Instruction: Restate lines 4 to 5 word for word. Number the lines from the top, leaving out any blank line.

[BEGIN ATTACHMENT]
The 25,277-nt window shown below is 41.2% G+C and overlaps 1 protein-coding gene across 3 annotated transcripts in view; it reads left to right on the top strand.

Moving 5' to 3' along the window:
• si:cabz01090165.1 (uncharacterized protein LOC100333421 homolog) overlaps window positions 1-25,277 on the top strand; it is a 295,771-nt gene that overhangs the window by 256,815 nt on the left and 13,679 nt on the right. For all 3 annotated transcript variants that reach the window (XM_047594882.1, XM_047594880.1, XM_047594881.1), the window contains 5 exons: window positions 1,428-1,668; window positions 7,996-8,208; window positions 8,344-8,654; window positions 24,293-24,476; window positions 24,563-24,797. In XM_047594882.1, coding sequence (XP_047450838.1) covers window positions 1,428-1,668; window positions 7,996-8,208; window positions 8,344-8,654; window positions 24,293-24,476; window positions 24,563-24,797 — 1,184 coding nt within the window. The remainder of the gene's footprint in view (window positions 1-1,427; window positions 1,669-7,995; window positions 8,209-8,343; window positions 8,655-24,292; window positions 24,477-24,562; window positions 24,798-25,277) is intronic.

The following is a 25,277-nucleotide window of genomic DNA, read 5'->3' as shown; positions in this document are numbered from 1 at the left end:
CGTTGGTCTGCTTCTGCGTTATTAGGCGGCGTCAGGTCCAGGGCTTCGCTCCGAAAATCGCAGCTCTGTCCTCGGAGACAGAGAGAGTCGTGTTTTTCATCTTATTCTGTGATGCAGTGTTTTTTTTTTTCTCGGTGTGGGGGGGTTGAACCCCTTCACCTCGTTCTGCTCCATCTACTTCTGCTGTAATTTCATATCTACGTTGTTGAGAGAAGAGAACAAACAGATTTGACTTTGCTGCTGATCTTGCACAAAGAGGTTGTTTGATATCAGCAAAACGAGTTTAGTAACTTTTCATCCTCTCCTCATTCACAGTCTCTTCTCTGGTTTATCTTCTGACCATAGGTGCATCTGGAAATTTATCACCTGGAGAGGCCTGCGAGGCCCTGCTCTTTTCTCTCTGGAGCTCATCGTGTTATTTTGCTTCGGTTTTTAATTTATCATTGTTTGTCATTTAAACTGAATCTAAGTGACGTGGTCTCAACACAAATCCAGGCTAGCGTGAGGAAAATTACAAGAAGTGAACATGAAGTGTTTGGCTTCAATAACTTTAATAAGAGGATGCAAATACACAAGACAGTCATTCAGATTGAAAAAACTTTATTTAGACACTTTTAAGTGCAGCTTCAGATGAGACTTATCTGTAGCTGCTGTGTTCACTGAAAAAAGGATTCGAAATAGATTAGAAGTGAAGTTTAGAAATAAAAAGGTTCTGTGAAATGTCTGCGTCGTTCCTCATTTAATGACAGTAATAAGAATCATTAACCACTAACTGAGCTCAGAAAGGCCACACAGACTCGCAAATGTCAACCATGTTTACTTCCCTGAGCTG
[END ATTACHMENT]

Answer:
The following is a 25,277-nucleotide window of genomic DNA, read 5'->3' as shown; positions in this document are numbered from 1 at the left end:
CGTTGGTCTGCTTCTGCGTTATTAGGCGGCGTCAGGTCCAGGGCTTCGCTCCGAAAATCGCAGCTCTGTCCTCGGAGACAGAGAGAGTCGTGTTTTTCATCTTATTCTGTGATGCAGTGTTTTTTTTTTTCTCGGTGTGGGGGGGTTGAACCCCTTCACCTCGTTCTGCTCCATCTACTTCTGCTGTAATTTCATATCTACGTTGTTGAGAGAAGAGAACAAACAGATTTGACTTTGCTGCTGATCTTGCACAAAGAGGTTGTTTGATATCAGCAAAACGAGTTTAGTAACTTTTCATCCTCTCCTCATTCACAGTCTCTTCTCTGGTTTATCTTCTGACCATAGGTGCATCTGGAAATTTATCACCTGGAGAGGCCTGCGAGGCCCTGCTCTTTTCTCTCTGGAGCTCATCGTGTTATTTTGCTTCGGTTTTTAATTTATCATTGTTTGTCATTTAAACTGAATCTAAGTGACGTGGTCTCAACACAAATCCAGGCTAGCGTGAGGAAAATTACAAGAAGTGAACATGAAGTGTTTGGCTTCAATAACTTTAATAAGAGGATGCAAATACACAAGACAGTCATTCAGATTGAAAAAACTTTATTTAGACACTTTTAAGTGCAGCTTCAGATGAGACTTATCTGTAGCTGCTGTGTTCACTGAAAAAAGGATTCGAAATAGATTAGAAGTGAAGTTTAGAAATAAAAAGGTTCTGTGAAATGTCTGCGTCGTTCCTCATTTAATGACAGTAATAAGAATCATTAACCACTAACTGAGCTCAGAAAGGCCACACAGACTCGCAAATGTCAACCATGTTTACTTCCCTGAGCTG